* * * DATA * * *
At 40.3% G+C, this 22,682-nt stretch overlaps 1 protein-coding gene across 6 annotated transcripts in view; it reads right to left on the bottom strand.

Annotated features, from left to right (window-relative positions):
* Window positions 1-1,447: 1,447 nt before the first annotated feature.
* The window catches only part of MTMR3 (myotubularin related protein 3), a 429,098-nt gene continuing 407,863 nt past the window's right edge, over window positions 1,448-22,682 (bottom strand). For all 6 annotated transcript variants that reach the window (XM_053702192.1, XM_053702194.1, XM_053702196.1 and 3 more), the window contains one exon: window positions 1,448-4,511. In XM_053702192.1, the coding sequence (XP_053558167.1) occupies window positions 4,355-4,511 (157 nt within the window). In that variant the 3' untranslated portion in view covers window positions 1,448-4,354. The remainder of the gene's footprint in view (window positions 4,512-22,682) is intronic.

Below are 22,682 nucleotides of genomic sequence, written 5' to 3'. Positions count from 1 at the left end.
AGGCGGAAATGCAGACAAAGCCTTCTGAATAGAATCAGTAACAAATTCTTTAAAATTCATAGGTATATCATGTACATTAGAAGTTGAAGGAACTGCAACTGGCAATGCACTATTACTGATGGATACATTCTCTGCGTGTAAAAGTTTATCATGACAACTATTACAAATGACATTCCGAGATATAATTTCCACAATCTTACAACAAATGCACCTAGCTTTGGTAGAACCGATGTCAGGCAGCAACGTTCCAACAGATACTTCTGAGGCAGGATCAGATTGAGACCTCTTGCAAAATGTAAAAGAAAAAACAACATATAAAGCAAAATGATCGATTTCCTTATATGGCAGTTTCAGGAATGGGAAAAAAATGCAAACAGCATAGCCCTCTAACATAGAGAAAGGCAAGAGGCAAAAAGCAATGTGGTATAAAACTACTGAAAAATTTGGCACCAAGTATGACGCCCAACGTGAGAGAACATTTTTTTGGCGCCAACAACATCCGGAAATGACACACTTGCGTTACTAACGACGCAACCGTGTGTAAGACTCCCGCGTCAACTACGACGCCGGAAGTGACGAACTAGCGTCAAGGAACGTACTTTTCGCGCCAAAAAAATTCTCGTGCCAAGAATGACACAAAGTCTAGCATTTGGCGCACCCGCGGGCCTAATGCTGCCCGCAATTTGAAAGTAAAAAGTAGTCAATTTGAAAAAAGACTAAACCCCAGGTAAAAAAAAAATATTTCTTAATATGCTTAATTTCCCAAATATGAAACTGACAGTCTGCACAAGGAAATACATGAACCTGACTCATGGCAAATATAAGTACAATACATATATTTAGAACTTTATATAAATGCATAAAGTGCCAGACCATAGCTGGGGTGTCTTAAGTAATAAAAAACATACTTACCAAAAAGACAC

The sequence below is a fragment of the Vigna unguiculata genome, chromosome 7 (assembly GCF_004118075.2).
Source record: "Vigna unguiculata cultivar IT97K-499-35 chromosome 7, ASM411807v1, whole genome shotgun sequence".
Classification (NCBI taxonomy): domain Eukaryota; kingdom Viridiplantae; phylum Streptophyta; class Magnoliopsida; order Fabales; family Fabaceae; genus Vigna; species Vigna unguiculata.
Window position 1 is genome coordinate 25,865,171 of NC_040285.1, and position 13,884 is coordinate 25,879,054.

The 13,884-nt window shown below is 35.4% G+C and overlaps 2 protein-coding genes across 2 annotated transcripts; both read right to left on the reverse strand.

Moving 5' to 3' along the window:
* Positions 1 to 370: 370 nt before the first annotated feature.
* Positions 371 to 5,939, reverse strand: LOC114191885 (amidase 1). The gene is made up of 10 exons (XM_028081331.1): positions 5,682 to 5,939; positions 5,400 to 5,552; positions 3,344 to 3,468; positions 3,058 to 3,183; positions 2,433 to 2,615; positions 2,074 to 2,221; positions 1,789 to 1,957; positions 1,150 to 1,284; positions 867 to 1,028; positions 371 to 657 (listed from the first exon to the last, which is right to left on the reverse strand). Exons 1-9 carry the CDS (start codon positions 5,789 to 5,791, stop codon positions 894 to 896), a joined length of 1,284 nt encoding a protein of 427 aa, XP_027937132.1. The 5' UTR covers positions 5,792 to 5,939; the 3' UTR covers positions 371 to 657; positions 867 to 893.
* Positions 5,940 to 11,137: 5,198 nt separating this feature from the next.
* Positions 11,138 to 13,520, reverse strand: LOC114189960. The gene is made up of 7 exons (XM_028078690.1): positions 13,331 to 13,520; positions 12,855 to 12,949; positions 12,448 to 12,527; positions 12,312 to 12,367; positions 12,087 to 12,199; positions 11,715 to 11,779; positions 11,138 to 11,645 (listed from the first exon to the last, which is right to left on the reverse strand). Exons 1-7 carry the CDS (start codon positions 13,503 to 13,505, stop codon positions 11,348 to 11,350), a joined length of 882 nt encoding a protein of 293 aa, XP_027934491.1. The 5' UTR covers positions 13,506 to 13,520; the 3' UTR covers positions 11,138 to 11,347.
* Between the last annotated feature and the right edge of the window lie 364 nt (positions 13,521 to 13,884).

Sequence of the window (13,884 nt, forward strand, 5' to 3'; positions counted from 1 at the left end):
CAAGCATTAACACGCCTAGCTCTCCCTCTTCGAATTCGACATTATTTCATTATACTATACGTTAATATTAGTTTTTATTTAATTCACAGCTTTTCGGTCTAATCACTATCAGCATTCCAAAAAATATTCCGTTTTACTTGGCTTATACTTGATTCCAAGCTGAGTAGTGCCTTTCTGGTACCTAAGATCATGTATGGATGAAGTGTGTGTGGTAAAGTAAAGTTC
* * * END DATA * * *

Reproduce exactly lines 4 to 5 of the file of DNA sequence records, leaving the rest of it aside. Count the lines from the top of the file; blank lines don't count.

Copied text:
* The window catches only part of MTMR3 (myotubularin related protein 3), a 429,098-nt gene continuing 407,863 nt past the window's right edge, over window positions 1,448-22,682 (bottom strand). For all 6 annotated transcript variants that reach the window (XM_053702192.1, XM_053702194.1, XM_053702196.1 and 3 more), the window contains one exon: window positions 1,448-4,511. In XM_053702192.1, the coding sequence (XP_053558167.1) occupies window positions 4,355-4,511 (157 nt within the window). In that variant the 3' untranslated portion in view covers window positions 1,448-4,354. The remainder of the gene's footprint in view (window positions 4,512-22,682) is intronic.

Below are 22,682 nucleotides of genomic sequence, written 5' to 3'. Positions count from 1 at the left end.